14 Things from Back to the Future II That Actually Came True, and 4 That Haven’t… Yet
Five years from now, Marty McFly will show up in Hill Valley to save his kids. We wanted to see just how prophetic Zemeckis was in 1989, when he designed Hill Valley: 2015. Find out after the jump!
What’s Come True
Handless and/or wireless video games
Marty shows Baby Elijah Wood and some other kid how awesome games were in the ’80s. Then, Baby Elijah Wood claims, like the brat that kids these days are, that games that require you to use your hands are totally stupid. Clearly he’s never played Big Buck Hunter. So, though Baby Elijah is totally wrong about old school video games being lame nowadays (why else would they have so many old school downloads available for Wii?), Zemeckis called handless/wireless video games being the cool new way to play. Xbox is set to release Kinect later this year. And earlier this month, Oprah’s audience went completely crazy over the thing, despite not exactly being Xbox’s target demo. So if middle aged white ladies love new age technology, it must be good.
Our obsession with 3D movies and sequels
I mean, if you’ve seen an action and or animated movie in the past year or two, chances are it was in 3D and way too expensive. The newest *%*%**% was in 3D. There are even 3D televisions. We. Love. 3D. So much, that I even found this list, telling you everything you’d want to know about all the 3D movies that have come or are coming out.
The only thing we love more than 3D? Sequels! Look, Jaws 19! Sure, we haven’t gotten to Jaws 19 yet, but there are seven Saw movies, the last of which is in… wait for it… 3D! Saw… Jaws, it’s close enough.
Handheld tablet computers
Remember that thing Apple released this year? That totally revolutionized mobile techology? A little ditty called the iPad? Yeah, this scene where another member of Hill Valley’s Preservation Society holds out a tablet for Marty to sign, probably electronically, to save the clock tower. What Zemeckis lacked in aging make up he made up for in predicting advanced technological devices. The tablet featured in the film is much clunkier than the tablets we have today, but the idea is still the same: something small and wireless that people can do cool things with. Like save clock towers. Or play Angry Birds.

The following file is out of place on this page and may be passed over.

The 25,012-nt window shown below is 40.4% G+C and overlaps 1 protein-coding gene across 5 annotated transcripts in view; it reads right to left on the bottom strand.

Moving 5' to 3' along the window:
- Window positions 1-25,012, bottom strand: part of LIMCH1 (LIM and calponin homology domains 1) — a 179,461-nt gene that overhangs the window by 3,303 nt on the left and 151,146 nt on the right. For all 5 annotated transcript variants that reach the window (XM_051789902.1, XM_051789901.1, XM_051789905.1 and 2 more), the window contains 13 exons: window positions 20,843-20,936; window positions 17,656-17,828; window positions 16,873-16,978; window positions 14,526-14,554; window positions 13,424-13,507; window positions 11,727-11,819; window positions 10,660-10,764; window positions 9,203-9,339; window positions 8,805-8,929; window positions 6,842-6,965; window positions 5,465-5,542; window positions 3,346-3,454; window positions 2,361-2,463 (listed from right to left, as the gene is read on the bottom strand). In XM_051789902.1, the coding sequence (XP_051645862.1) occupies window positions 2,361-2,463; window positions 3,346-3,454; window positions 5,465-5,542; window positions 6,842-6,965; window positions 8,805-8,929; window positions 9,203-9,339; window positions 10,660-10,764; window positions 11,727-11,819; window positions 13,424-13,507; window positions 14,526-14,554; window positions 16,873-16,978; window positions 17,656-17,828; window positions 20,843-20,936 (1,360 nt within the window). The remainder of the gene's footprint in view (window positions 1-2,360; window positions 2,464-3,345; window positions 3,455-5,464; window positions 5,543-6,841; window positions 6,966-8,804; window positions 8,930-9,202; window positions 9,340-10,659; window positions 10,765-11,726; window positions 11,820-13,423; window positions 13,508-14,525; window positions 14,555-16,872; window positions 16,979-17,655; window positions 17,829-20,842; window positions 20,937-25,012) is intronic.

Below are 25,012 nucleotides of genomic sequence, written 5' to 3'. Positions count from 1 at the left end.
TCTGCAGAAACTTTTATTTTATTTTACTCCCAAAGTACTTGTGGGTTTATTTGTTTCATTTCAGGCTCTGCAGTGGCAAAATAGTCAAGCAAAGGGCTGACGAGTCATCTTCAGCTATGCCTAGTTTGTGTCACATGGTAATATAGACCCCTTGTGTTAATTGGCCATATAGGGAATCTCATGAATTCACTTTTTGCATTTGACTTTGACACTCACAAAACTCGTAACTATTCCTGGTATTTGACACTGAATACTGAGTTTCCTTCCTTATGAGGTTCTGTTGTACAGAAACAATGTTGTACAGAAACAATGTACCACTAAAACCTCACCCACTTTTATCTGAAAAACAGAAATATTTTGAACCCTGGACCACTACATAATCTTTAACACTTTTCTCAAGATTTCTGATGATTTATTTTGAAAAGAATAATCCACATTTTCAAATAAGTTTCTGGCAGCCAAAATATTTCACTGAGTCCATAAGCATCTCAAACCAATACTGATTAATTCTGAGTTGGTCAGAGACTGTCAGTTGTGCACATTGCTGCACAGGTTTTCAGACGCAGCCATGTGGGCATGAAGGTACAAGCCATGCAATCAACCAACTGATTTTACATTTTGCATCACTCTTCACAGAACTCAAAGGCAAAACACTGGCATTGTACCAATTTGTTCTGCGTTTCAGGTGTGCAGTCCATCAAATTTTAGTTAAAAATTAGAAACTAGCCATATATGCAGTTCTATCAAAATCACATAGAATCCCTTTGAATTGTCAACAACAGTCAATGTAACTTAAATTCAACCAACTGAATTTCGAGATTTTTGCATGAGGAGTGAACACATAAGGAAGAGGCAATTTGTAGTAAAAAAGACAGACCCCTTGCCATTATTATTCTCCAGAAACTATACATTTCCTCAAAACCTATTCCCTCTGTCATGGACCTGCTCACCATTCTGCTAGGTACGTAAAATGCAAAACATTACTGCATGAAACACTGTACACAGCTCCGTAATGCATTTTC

A baseball team in Florida
What college kid with a Macbook, who also has friends with a Macbook hasn’t video chatted on iChat, or Gchat or Chatroulette or blah blah blah, the list goes on. People like looking at faces of the people they’re talking to. Apple even brought it to phones with Face Time for the iPhone. I have a Blackberry, so I don’t know what this is like yet, but I hear it’s a pretty magical thing. (Also, check out that device on the right hand side of the frame. Looks awfully like a Bow-flex, right?)
Wall-mounted widescreen televisions
That unit Marty’s got in his living room hanging over his fireplace looks amazingly like the ones that fill the shelves of your local Best Buy. Zemeckis imagined that the frames would be a little more ornate than what we currently have, like a picture frame, but being able to nail down the key features of wall-mounted, flat panel televisions means this is a definite win for the movie. Also, predicting that we would dump the standard 4x3 television aspect ratio for 16x9 was a stroke of genius.
Auto lacing sneakers
Nike released limited edition version of Marty’s Hyperdunks, inspired by the shoes he wore in the film. And though they don’t auto lace or anything, that’s still pretty sweet.
However, last month on GMA, a hotel manager/amateur shoe developer(?) showed off her prototype of auto-lacing shoes with spare parts she found around the hotel. This kind of crazy science would make Doc Brown proud!
Being consumed with personal electronics
Sure, we don’t wear TV glasses, or answer the phone on said TV glasses, but at any given moment when I’m out to dinner with friends or family, we’re all talking to other people while sitting with each other. All consumed by our ability to escape the present situation. It’s pretty sad actually, and Rob Zemeckis knew that in the future, we’d become victims of our own technological advancements.